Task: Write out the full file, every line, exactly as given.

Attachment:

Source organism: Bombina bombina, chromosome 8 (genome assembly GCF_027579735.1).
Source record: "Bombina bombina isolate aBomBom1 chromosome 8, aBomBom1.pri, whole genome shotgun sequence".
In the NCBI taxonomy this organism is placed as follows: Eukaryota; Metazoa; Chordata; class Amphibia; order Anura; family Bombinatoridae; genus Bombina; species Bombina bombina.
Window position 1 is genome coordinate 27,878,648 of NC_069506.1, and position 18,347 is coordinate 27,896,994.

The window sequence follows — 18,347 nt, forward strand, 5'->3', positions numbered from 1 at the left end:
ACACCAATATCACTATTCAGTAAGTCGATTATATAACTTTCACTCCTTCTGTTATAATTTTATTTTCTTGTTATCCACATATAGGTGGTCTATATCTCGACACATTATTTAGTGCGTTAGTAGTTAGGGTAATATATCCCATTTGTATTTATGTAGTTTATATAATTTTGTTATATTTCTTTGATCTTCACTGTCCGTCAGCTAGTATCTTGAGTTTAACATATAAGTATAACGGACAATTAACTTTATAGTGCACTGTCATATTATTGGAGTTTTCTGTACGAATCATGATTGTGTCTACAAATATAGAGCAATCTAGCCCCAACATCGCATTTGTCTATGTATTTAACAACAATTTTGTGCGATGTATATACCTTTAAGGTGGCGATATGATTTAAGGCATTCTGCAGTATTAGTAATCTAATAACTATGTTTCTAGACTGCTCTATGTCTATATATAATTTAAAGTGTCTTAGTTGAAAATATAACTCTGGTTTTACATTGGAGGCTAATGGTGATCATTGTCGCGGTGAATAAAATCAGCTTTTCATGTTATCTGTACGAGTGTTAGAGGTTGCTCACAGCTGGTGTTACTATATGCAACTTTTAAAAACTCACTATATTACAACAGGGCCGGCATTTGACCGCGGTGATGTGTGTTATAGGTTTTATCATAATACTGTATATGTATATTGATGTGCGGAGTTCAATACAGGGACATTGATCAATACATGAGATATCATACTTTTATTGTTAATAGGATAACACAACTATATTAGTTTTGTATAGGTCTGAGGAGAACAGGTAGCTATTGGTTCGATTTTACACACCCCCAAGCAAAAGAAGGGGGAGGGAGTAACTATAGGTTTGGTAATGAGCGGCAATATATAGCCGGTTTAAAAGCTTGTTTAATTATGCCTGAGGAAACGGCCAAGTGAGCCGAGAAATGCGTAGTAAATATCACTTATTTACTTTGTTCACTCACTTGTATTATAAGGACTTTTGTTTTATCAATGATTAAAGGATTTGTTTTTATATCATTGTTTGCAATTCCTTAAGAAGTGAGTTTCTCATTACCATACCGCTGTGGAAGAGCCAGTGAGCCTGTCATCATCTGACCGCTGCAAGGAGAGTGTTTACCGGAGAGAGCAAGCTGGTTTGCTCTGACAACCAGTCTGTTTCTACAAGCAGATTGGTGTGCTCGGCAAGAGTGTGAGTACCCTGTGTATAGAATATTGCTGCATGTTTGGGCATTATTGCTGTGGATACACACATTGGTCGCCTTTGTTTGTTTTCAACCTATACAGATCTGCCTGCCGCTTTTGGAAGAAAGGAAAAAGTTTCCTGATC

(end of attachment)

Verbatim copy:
Source organism: Bombina bombina, chromosome 8 (genome assembly GCF_027579735.1).
Source record: "Bombina bombina isolate aBomBom1 chromosome 8, aBomBom1.pri, whole genome shotgun sequence".
In the NCBI taxonomy this organism is placed as follows: Eukaryota; Metazoa; Chordata; class Amphibia; order Anura; family Bombinatoridae; genus Bombina; species Bombina bombina.
Window position 1 is genome coordinate 27,878,648 of NC_069506.1, and position 18,347 is coordinate 27,896,994.

The window sequence follows — 18,347 nt, forward strand, 5'->3', positions numbered from 1 at the left end:
ACACCAATATCACTATTCAGTAAGTCGATTATATAACTTTCACTCCTTCTGTTATAATTTTATTTTCTTGTTATCCACATATAGGTGGTCTATATCTCGACACATTATTTAGTGCGTTAGTAGTTAGGGTAATATATCCCATTTGTATTTATGTAGTTTATATAATTTTGTTATATTTCTTTGATCTTCACTGTCCGTCAGCTAGTATCTTGAGTTTAACATATAAGTATAACGGACAATTAACTTTATAGTGCACTGTCATATTATTGGAGTTTTCTGTACGAATCATGATTGTGTCTACAAATATAGAGCAATCTAGCCCCAACATCGCATTTGTCTATGTATTTAACAACAATTTTGTGCGATGTATATACCTTTAAGGTGGCGATATGATTTAAGGCATTCTGCAGTATTAGTAATCTAATAACTATGTTTCTAGACTGCTCTATGTCTATATATAATTTAAAGTGTCTTAGTTGAAAATATAACTCTGGTTTTACATTGGAGGCTAATGGTGATCATTGTCGCGGTGAATAAAATCAGCTTTTCATGTTATCTGTACGAGTGTTAGAGGTTGCTCACAGCTGGTGTTACTATATGCAACTTTTAAAAACTCACTATATTACAACAGGGCCGGCATTTGACCGCGGTGATGTGTGTTATAGGTTTTATCATAATACTGTATATGTATATTGATGTGCGGAGTTCAATACAGGGACATTGATCAATACATGAGATATCATACTTTTATTGTTAATAGGATAACACAACTATATTAGTTTTGTATAGGTCTGAGGAGAACAGGTAGCTATTGGTTCGATTTTACACACCCCCAAGCAAAAGAAGGGGGAGGGAGTAACTATAGGTTTGGTAATGAGCGGCAATATATAGCCGGTTTAAAAGCTTGTTTAATTATGCCTGAGGAAACGGCCAAGTGAGCCGAGAAATGCGTAGTAAATATCACTTATTTACTTTGTTCACTCACTTGTATTATAAGGACTTTTGTTTTATCAATGATTAAAGGATTTGTTTTTATATCATTGTTTGCAATTCCTTAAGAAGTGAGTTTCTCATTACCATACCGCTGTGGAAGAGCCAGTGAGCCTGTCATCATCTGACCGCTGCAAGGAGAGTGTTTACCGGAGAGAGCAAGCTGGTTTGCTCTGACAACCAGTCTGTTTCTACAAGCAGATTGGTGTGCTCGGCAAGAGTGTGAGTACCCTGTGTATAGAATATTGCTGCATGTTTGGGCATTATTGCTGTGGATACACACATTGGTCGCCTTTGTTTGTTTTCAACCTATACAGATCTGCCTGCCGCTTTTGGAAGAAAGGAAAAAGTTTCCTGATC